On a normal day, Sandra Pacheco, an administrative assistant in Puerto Rico’s Department of Transportation and Public Works, begins her day at 7 a.m., filing paperwork for her colleagues in the fie

We begin this new year feeling positive, optimistic, upbeat and ready for the challenges ahead.

The new year brings good news for millions of working Americans. Nearly 7 mill

A large group of hospital workers have formed a new bargaining unit with AFSCME Local 315, expanding our membership further in the Eastern Sierra.

About 250 patient care, technical, service and business office employees at Northern Inyo Hospital District recently decided to join our union to have a stronger voice at the bargaining table and stand up for better patient care at the hospital district’s medical facilities.

Despite high levels of stress on the job, many state and local workers say they highly value serving the public and their communities and feel generally satisfied with their jobs.

This finding, from a national survey commissioned by the National Institute on Retirement Security, will not surprise many AFSCME members, who work in state, county and local governments and never quit on their communities.

LaVerne Washington, an executive board member and steward of AFSCME Local 101, is on her way to retiring free of credit card debt. LaVerne has been an AFSCME member for over 18 years. As she started planning for retirement from her job as a paralegal, she researched ways to reduce her bills and high-interest credit card debt.

AFSCME members who work in health care and social services jobs face workplace violence daily. Now they are closer to having it.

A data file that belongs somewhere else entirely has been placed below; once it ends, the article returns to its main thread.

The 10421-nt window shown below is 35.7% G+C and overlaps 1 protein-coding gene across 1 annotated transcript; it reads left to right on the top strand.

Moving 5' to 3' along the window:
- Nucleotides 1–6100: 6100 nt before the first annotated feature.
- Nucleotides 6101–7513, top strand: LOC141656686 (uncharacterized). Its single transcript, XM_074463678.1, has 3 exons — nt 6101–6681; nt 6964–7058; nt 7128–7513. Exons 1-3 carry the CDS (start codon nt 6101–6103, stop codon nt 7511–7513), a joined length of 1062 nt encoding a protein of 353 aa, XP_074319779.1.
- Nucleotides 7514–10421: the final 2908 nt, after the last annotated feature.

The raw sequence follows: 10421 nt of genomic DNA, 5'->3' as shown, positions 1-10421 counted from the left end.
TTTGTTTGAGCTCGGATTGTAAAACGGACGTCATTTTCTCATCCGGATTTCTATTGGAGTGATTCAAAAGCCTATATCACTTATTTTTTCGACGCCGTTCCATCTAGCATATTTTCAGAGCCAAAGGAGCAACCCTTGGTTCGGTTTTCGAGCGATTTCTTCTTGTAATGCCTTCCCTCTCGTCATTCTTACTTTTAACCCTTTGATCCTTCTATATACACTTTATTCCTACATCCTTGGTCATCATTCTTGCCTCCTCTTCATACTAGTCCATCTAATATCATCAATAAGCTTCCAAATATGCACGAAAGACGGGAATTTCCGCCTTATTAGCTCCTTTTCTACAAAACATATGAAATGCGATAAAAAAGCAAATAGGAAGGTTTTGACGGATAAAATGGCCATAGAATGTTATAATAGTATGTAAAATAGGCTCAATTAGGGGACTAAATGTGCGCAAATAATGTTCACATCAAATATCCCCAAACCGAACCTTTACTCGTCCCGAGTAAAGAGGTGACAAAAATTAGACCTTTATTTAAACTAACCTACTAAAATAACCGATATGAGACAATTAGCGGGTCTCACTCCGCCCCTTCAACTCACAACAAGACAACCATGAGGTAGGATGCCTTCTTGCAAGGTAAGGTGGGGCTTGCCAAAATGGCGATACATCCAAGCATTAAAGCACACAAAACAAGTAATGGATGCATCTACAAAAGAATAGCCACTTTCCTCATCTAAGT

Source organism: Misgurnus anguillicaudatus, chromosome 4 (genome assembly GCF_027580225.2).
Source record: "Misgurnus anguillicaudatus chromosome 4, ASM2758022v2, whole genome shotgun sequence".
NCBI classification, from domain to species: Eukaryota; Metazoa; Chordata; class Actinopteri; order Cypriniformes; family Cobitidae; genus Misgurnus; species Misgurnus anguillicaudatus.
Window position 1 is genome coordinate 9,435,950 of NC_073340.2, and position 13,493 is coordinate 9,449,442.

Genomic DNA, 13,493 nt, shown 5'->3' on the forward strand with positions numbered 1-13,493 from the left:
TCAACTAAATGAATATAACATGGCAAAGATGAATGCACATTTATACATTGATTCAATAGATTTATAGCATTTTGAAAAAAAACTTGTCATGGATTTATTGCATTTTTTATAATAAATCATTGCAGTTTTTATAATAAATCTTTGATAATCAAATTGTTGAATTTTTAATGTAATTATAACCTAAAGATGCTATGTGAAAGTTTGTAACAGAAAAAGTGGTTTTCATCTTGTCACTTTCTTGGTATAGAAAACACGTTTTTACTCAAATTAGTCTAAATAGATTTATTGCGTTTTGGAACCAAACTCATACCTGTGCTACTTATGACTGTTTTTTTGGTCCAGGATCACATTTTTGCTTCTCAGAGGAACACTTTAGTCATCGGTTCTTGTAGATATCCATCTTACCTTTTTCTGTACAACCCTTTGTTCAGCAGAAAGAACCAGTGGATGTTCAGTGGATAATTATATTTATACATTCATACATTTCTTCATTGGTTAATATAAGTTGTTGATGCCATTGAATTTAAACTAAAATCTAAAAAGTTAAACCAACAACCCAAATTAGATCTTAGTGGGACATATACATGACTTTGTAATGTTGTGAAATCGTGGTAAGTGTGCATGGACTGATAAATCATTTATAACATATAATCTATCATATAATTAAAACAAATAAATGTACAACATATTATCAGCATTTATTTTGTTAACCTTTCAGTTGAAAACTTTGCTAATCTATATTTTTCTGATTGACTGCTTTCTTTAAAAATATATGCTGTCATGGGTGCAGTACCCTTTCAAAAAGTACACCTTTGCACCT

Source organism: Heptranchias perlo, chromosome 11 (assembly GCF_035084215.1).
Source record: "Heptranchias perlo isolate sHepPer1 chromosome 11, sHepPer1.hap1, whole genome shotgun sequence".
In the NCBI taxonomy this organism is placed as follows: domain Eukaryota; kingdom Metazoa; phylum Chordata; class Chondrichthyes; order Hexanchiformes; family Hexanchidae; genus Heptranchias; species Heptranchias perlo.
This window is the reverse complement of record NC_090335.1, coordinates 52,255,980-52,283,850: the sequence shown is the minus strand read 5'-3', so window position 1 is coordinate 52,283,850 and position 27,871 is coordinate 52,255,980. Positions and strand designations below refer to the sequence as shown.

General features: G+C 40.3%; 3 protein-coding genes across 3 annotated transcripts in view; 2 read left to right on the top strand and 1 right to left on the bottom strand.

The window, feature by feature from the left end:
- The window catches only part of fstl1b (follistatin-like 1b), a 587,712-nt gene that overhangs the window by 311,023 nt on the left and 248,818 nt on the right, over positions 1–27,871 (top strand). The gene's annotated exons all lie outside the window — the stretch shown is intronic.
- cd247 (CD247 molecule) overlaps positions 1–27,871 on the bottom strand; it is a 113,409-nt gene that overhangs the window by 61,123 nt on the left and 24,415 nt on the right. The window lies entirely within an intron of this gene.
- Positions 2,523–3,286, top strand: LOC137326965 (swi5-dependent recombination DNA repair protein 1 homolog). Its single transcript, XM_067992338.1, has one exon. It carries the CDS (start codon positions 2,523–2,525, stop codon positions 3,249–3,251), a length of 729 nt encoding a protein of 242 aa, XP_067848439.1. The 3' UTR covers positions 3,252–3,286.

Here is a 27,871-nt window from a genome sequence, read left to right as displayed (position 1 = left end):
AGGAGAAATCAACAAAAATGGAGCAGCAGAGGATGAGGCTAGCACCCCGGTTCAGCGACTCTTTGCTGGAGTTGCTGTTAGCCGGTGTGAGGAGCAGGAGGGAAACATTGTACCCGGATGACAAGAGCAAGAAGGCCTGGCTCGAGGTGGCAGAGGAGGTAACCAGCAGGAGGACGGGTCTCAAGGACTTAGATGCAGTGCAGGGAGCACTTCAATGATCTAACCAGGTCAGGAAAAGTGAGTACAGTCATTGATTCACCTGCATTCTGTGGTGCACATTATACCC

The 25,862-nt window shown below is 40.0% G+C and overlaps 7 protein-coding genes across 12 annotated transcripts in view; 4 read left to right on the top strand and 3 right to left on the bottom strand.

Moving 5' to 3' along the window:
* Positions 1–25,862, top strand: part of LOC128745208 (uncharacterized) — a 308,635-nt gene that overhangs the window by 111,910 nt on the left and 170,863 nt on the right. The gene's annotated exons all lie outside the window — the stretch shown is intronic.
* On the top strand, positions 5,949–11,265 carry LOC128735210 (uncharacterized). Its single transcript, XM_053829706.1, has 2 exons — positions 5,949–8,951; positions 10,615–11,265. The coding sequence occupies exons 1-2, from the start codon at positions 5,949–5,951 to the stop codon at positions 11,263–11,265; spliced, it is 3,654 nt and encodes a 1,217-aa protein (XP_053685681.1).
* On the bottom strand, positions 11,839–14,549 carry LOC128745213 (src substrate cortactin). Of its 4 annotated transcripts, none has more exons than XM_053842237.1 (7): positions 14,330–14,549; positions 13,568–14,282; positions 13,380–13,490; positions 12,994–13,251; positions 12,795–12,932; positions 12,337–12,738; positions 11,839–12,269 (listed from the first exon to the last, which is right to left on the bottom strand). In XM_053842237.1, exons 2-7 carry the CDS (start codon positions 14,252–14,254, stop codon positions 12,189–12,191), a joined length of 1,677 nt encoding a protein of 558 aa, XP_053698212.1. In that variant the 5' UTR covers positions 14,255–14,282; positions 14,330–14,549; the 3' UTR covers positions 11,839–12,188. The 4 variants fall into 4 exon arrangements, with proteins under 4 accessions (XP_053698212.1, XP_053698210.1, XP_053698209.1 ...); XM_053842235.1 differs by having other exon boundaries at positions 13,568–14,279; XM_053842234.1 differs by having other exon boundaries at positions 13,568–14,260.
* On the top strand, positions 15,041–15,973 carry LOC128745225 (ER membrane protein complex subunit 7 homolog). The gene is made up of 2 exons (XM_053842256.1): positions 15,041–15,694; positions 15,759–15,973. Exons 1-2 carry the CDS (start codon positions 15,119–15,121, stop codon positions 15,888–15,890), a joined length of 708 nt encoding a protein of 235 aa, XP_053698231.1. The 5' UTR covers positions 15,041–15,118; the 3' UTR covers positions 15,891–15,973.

If you ask John O’Connor, he’s nobody’s hero. As a longtime BART employee who loves his job and his family, his only goal every day is to do the best job possible.

But after he rescued a man who fell onto the tracks just moments before a train was pulling into the Coliseum BART station this month, O’Connor has been getting a hero’s welcome everywhere he goes.

Election Day 2019 was a big victory for working families. In states and cities across the country, they made their voices heard, electing pro-worker candidates for state and local government and providing further evidence of growing political momentum for working people.

Last year, nearly half a million workers went on strike across the nation, the largest number since 1986, when the country’s union membership rate was considerably higher (17.5%) than it was in 2018 (10.5%).

This month, the votes were counted and Local 1 members voted overwhelmingly to be a part of AFSCME Council 57.

This historic unification will blend two strong unions to become a more powerful organization to continue fighting and winning the dignity, respect and improvements for all AFSCME members in Northern California and the Central Valley.

This will also move the number of workers the council now represents to roughly 35,000.